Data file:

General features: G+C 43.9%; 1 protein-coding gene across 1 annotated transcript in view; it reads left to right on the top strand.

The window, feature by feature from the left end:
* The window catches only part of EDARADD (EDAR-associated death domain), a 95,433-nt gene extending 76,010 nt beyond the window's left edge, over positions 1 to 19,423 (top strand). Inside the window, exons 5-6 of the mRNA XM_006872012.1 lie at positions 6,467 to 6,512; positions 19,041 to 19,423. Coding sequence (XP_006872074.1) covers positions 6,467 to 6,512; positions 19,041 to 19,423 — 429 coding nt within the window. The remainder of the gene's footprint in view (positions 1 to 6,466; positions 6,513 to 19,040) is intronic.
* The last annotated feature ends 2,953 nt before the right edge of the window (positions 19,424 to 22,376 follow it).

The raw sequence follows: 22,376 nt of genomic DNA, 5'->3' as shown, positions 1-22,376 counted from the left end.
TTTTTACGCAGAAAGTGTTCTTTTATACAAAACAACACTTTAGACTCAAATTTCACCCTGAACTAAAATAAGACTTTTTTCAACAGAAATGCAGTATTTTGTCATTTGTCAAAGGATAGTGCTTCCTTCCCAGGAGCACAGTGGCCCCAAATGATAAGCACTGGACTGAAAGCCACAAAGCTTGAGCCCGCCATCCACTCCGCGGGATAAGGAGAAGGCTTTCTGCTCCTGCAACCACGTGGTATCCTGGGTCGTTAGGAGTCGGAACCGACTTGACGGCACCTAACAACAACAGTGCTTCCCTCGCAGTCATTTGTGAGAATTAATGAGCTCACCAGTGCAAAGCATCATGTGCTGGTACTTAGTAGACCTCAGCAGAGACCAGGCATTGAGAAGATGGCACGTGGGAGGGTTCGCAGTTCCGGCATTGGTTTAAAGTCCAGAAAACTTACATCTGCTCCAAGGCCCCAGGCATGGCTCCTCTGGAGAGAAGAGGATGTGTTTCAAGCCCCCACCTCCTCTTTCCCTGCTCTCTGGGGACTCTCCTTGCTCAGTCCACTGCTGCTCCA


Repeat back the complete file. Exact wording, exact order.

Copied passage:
General features: G+C 43.9%; 1 protein-coding gene across 1 annotated transcript in view; it reads left to right on the top strand.

The window, feature by feature from the left end:
* The window catches only part of EDARADD (EDAR-associated death domain), a 95,433-nt gene extending 76,010 nt beyond the window's left edge, over positions 1 to 19,423 (top strand). Inside the window, exons 5-6 of the mRNA XM_006872012.1 lie at positions 6,467 to 6,512; positions 19,041 to 19,423. Coding sequence (XP_006872074.1) covers positions 6,467 to 6,512; positions 19,041 to 19,423 — 429 coding nt within the window. The remainder of the gene's footprint in view (positions 1 to 6,466; positions 6,513 to 19,040) is intronic.
* The last annotated feature ends 2,953 nt before the right edge of the window (positions 19,424 to 22,376 follow it).

The raw sequence follows: 22,376 nt of genomic DNA, 5'->3' as shown, positions 1-22,376 counted from the left end.
TTTTTACGCAGAAAGTGTTCTTTTATACAAAACAACACTTTAGACTCAAATTTCACCCTGAACTAAAATAAGACTTTTTTCAACAGAAATGCAGTATTTTGTCATTTGTCAAAGGATAGTGCTTCCTTCCCAGGAGCACAGTGGCCCCAAATGATAAGCACTGGACTGAAAGCCACAAAGCTTGAGCCCGCCATCCACTCCGCGGGATAAGGAGAAGGCTTTCTGCTCCTGCAACCACGTGGTATCCTGGGTCGTTAGGAGTCGGAACCGACTTGACGGCACCTAACAACAACAGTGCTTCCCTCGCAGTCATTTGTGAGAATTAATGAGCTCACCAGTGCAAAGCATCATGTGCTGGTACTTAGTAGACCTCAGCAGAGACCAGGCATTGAGAAGATGGCACGTGGGAGGGTTCGCAGTTCCGGCATTGGTTTAAAGTCCAGAAAACTTACATCTGCTCCAAGGCCCCAGGCATGGCTCCTCTGGAGAGAAGAGGATGTGTTTCAAGCCCCCACCTCCTCTTTCCCTGCTCTCTGGGGACTCTCCTTGCTCAGTCCACTGCTGCTCCA